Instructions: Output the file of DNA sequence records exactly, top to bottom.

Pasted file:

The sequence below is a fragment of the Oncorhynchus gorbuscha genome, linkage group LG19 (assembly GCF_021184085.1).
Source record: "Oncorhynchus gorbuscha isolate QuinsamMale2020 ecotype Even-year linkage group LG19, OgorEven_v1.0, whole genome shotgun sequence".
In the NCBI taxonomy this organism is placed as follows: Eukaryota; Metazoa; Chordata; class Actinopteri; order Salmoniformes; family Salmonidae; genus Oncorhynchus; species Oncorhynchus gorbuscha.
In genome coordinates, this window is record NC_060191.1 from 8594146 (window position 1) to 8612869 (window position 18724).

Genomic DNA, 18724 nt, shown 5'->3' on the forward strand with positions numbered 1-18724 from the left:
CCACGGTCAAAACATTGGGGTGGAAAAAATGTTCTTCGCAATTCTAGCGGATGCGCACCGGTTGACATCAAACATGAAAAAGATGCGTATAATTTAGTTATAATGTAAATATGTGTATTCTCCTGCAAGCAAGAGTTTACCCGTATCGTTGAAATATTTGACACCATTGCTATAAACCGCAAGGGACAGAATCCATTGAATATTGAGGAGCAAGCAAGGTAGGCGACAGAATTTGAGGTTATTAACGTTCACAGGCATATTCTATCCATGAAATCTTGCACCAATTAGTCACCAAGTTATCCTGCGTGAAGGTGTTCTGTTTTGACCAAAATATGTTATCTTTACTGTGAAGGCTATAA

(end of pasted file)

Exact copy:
The sequence below is a fragment of the Oncorhynchus gorbuscha genome, linkage group LG19 (assembly GCF_021184085.1).
Source record: "Oncorhynchus gorbuscha isolate QuinsamMale2020 ecotype Even-year linkage group LG19, OgorEven_v1.0, whole genome shotgun sequence".
In the NCBI taxonomy this organism is placed as follows: Eukaryota; Metazoa; Chordata; class Actinopteri; order Salmoniformes; family Salmonidae; genus Oncorhynchus; species Oncorhynchus gorbuscha.
In genome coordinates, this window is record NC_060191.1 from 8594146 (window position 1) to 8612869 (window position 18724).

Genomic DNA, 18724 nt, shown 5'->3' on the forward strand with positions numbered 1-18724 from the left:
CCACGGTCAAAACATTGGGGTGGAAAAAATGTTCTTCGCAATTCTAGCGGATGCGCACCGGTTGACATCAAACATGAAAAAGATGCGTATAATTTAGTTATAATGTAAATATGTGTATTCTCCTGCAAGCAAGAGTTTACCCGTATCGTTGAAATATTTGACACCATTGCTATAAACCGCAAGGGACAGAATCCATTGAATATTGAGGAGCAAGCAAGGTAGGCGACAGAATTTGAGGTTATTAACGTTCACAGGCATATTCTATCCATGAAATCTTGCACCAATTAGTCACCAAGTTATCCTGCGTGAAGGTGTTCTGTTTTGACCAAAATATGTTATCTTTACTGTGAAGGCTATAA